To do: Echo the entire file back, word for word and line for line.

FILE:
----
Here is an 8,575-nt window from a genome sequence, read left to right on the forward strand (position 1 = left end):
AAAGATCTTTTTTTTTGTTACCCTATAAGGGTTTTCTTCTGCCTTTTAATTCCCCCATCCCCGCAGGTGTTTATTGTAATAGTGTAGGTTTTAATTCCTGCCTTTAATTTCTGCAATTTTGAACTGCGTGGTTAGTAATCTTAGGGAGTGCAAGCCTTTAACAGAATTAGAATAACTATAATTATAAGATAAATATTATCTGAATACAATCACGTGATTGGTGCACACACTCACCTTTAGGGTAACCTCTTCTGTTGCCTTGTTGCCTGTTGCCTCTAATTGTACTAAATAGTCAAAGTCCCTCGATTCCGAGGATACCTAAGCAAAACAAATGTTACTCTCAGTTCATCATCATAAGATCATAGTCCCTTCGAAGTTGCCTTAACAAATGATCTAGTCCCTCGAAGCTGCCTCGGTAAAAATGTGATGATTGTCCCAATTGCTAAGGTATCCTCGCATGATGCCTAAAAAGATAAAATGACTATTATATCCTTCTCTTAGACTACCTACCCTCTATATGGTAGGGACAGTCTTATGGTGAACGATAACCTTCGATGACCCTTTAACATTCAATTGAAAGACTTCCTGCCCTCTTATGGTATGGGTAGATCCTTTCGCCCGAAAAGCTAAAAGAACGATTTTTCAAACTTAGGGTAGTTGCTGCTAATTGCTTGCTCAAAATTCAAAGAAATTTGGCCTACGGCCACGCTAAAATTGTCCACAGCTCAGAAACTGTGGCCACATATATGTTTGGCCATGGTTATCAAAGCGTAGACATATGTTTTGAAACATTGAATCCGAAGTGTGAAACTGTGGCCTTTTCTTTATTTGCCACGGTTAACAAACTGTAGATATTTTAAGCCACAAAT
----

Here is an 8,575-nt window from a genome sequence, read left to right on the forward strand (position 1 = left end):
AAAGATCTTTTTTTTTGTTACCCTATAAGGGTTTTCTTCTGCCTTTTAATTCCCCCATCCCCGCAGGTGTTTATTGTAATAGTGTAGGTTTTAATTCCTGCCTTTAATTTCTGCAATTTTGAACTGCGTGGTTAGTAATCTTAGGGAGTGCAAGCCTTTAACAGAATTAGAATAACTATAATTATAAGATAAATATTATCTGAATACAATCACGTGATTGGTGCACACACTCACCTTTAGGGTAACCTCTTCTGTTGCCTTGTTGCCTGTTGCCTCTAATTGTACTAAATAGTCAAAGTCCCTCGATTCCGAGGATACCTAAGCAAAACAAATGTTACTCTCAGTTCATCATCATAAGATCATAGTCCCTTCGAAGTTGCCTTAACAAATGATCTAGTCCCTCGAAGCTGCCTCGGTAAAAATGTGATGATTGTCCCAATTGCTAAGGTATCCTCGCATGATGCCTAAAAAGATAAAATGACTATTATATCCTTCTCTTAGACTACCTACCCTCTATATGGTAGGGACAGTCTTATGGTGAACGATAACCTTCGATGACCCTTTAACATTCAATTGAAAGACTTCCTGCCCTCTTATGGTATGGGTAGATCCTTTCGCCCGAAAAGCTAAAAGAACGATTTTTCAAACTTAGGGTAGTTGCTGCTAATTGCTTGCTCAAAATTCAAAGAAATTTGGCCTACGGCCACGCTAAAATTGTCCACAGCTCAGAAACTGTGGCCACATATATGTTTGGCCATGGTTATCAAAGCGTAGACATATGTTTTGAAACATTGAATCCGAAGTGTGAAACTGTGGCCTTTTCTTTATTTGCCACGGTTAACAAACTGTAGATATTTTAAGCCACAAAT